I live in Rock Springs Wyoming, altitude 6200 ft, with harsh cold winters....
I live in Rock Springs Wyoming, altitude 6200 ft, with harsh cold winters. Not a lot of snow, but cold, windy, icy, temperatures in the winter. I planted 2014 spring, two apple trees, one Macintosh and one Honeycrisp, to train as espalier trees. How, or what should I do to protect these trees this winter? I watered a deep slow water before the early cold snap that we got this past week (-8 below with a -30 wind chill). Both of these trees are rated for my growing season of 4, but do I need to burlap wrap them somehow or provide protection in some other way? What if we have a cold snap now and then have a two week warm spell later and they are all wrapped up, will that cause more harm than good? This is my first attempt at growing fruit trees, so any advice would be helpful. The Macintosh grew 6 feet tall on the leader branch with the Honeycrisp only growing 4 feet tall. The bottom branches of the Macintosh are about 4 feet in horizontal length with the Honeycrisp at 3 feet in length. Also, next spring while the trees are still dormant, the original plan was to cut the leader branch at the next horizontal wire to encourage a new leader branch and two more horizontal branches. Because the Macintosh grew so tall, however, I am wondering if I could just cut a small section of bark out of the leader just above where a bud is to encourage the growth of that horizontal bud at each of the horizontal levels, thus creating all the horizontal branches this next summer at once instead of creating one level each year as the espalier books from the library have suggested. Thanks, Colleen Bunn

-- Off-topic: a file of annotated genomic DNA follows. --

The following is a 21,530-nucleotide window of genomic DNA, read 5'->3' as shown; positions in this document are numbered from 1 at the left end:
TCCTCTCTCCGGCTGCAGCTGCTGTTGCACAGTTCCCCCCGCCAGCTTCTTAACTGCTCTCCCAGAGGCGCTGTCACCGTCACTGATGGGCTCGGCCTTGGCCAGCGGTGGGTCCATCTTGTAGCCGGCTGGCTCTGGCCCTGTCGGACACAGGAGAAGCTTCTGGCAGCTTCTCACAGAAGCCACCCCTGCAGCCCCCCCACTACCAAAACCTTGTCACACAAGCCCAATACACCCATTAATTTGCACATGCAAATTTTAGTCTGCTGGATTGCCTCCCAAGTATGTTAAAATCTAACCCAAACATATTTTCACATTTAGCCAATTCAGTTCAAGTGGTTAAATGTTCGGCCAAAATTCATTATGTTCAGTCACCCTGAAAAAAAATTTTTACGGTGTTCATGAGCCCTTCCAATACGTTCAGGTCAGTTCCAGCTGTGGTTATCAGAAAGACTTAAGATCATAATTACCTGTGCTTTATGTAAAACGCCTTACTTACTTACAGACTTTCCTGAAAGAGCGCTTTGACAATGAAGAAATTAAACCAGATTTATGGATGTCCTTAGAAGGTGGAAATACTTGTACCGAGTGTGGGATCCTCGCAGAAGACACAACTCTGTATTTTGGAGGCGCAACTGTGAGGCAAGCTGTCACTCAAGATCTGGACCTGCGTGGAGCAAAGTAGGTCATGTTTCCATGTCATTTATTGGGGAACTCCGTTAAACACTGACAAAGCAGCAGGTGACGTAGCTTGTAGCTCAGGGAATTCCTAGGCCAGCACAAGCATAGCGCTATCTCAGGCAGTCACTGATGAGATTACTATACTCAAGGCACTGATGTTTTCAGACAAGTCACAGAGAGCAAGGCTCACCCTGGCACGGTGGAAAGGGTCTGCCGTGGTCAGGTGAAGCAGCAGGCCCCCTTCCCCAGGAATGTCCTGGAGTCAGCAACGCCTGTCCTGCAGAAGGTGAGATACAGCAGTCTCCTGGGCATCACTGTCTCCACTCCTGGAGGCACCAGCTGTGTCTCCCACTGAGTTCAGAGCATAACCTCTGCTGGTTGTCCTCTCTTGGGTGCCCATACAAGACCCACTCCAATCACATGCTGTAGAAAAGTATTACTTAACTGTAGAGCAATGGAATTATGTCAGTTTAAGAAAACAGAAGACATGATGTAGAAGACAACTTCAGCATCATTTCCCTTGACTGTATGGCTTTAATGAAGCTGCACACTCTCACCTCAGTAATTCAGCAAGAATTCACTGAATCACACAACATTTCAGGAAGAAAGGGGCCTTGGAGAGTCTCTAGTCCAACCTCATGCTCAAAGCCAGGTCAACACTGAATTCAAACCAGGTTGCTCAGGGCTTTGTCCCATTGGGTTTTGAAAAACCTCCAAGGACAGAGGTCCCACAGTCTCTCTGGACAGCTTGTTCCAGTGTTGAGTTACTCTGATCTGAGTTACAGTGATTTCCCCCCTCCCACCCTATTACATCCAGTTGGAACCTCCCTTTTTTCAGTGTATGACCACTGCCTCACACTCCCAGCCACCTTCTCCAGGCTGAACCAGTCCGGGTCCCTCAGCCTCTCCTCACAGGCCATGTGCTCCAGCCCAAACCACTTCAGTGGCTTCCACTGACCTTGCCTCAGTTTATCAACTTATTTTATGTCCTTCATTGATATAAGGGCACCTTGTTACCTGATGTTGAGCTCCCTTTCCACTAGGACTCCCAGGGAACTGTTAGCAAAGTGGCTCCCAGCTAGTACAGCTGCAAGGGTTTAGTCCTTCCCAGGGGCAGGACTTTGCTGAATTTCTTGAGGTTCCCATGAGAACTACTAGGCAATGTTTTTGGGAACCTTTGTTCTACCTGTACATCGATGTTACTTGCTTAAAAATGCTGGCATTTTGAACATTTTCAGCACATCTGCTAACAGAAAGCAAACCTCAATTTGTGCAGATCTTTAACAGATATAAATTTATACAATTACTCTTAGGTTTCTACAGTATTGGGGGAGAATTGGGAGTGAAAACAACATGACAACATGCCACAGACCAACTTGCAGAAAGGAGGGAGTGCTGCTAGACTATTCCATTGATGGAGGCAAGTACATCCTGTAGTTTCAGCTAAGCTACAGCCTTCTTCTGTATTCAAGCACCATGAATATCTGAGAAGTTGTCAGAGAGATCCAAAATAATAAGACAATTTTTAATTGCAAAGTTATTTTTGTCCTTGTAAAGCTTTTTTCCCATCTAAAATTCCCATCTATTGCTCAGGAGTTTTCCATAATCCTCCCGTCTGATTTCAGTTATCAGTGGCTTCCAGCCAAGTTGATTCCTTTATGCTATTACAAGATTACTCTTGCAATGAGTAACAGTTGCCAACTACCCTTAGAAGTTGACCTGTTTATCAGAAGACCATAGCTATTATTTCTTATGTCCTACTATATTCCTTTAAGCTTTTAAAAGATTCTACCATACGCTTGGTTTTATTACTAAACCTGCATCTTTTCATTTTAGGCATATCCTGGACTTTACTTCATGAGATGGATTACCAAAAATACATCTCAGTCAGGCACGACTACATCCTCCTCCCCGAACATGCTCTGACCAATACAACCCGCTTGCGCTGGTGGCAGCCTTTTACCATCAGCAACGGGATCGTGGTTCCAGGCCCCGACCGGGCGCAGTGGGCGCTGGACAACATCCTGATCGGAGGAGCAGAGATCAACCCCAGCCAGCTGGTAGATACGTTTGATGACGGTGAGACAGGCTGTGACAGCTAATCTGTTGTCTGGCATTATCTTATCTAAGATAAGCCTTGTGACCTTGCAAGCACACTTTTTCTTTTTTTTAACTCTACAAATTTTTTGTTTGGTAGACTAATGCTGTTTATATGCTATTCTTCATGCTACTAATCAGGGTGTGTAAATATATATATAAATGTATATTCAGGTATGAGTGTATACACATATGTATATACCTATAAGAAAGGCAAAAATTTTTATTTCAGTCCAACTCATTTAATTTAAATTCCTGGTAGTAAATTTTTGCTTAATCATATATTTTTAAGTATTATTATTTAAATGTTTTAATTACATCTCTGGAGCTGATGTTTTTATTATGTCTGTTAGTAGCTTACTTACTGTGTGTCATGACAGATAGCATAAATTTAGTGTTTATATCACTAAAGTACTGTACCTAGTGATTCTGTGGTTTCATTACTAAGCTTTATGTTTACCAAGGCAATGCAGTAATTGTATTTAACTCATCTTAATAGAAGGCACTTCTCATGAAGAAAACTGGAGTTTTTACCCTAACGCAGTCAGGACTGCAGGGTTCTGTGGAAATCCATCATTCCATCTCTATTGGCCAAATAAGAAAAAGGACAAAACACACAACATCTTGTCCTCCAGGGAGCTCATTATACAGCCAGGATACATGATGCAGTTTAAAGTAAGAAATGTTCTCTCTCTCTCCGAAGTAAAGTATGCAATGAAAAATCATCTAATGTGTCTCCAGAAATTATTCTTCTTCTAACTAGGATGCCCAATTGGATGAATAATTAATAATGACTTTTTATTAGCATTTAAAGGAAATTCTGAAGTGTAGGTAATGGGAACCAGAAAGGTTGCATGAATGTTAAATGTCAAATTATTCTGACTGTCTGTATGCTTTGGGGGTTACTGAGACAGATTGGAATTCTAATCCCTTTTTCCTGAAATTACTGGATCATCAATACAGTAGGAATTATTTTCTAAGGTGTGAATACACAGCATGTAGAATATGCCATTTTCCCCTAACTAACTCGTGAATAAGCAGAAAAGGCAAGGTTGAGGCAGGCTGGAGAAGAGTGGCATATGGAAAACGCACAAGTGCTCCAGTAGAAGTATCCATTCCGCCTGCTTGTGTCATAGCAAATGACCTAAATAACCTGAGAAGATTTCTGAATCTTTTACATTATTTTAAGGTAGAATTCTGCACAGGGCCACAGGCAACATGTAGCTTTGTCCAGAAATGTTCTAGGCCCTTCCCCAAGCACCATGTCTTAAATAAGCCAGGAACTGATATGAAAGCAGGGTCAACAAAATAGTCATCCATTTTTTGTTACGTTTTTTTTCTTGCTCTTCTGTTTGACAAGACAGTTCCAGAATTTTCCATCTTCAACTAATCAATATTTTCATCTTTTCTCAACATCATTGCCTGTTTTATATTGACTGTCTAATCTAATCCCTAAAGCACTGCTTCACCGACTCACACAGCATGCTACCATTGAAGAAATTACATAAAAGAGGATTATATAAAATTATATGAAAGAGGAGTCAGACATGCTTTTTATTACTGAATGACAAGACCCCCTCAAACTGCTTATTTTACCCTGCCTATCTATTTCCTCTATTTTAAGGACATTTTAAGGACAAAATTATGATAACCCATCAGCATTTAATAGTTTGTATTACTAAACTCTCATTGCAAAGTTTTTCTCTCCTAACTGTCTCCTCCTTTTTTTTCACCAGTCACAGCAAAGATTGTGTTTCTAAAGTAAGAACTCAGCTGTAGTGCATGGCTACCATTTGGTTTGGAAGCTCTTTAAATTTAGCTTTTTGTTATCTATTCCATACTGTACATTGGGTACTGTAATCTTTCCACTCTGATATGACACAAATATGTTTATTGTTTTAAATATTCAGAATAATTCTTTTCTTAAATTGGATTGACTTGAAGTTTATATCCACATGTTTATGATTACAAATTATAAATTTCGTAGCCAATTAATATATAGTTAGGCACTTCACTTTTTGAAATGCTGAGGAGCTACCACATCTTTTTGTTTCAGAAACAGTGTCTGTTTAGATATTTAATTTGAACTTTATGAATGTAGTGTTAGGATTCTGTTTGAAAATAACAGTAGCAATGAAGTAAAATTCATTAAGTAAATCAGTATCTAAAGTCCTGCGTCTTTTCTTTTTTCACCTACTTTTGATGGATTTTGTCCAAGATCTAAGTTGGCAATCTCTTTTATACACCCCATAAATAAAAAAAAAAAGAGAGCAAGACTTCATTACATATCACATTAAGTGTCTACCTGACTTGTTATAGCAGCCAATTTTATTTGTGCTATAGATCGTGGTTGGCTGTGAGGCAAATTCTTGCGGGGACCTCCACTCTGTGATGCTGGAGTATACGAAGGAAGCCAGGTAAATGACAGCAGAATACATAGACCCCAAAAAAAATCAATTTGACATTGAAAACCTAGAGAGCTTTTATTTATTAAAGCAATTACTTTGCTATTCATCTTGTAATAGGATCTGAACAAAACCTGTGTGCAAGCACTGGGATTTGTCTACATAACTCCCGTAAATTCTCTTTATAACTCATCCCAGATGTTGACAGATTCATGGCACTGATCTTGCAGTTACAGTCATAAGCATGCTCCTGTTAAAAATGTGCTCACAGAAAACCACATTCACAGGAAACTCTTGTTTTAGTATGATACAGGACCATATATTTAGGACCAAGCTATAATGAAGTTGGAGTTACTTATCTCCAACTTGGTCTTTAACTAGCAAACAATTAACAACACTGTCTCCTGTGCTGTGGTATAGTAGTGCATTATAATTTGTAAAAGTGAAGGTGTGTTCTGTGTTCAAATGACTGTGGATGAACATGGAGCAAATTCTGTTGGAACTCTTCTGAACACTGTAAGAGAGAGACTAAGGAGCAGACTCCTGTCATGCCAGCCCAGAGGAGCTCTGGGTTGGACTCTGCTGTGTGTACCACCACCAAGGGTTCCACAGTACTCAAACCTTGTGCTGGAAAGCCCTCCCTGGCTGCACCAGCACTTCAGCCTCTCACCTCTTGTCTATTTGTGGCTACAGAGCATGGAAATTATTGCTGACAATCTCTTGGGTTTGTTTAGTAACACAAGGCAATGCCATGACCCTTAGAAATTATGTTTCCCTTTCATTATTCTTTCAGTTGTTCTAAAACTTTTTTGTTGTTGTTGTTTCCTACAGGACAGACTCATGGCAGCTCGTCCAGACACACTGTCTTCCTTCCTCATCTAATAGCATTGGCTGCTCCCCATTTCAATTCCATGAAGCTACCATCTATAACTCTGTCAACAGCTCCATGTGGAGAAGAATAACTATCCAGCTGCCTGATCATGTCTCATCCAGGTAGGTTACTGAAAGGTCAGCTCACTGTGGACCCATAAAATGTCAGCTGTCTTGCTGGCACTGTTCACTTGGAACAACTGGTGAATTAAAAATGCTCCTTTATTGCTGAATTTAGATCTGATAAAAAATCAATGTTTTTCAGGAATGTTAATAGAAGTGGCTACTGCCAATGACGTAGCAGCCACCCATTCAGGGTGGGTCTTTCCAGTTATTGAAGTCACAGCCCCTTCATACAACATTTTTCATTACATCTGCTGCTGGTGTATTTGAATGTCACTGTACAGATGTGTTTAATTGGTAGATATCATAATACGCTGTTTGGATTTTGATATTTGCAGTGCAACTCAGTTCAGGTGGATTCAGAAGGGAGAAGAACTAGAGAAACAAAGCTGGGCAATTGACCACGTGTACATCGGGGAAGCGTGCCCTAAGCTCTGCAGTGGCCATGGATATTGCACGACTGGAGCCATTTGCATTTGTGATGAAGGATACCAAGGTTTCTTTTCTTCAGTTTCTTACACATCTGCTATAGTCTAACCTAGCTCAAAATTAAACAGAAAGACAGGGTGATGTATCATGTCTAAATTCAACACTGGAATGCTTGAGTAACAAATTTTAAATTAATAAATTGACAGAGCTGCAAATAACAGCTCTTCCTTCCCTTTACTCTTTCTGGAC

Typically, your best winter protection is to either wrap the trunk with a white colored trunk wrap, or to paint it with interior latex paint diluted 1:1 in water. Both of these approaches keep the bark from warming up on sunny winter days, which will prevent southwest winter injury.
As far as training for next season, it really depends on bud survival and budbreak. If you get some winter tip dieback, which is not uncommon in your climate, then you should get plenty of lateral budbreak that can provide side-shoots for the second wire. The current thinking in these types of managed plantings is to avoid heavy pruning cuts, as these only cause excessive vegetative vigor and delayed flowering and fruiting. You don't mention the rootstocks you used, but keeping the tree maintained in a dwarf managed canopy requires precocious fruit production.
It isn't surprising that the Honeycrisp is putting out less vegetative growth than the Mac. Honeycrisp tends to be a slow grower and should be a good choice for your training system.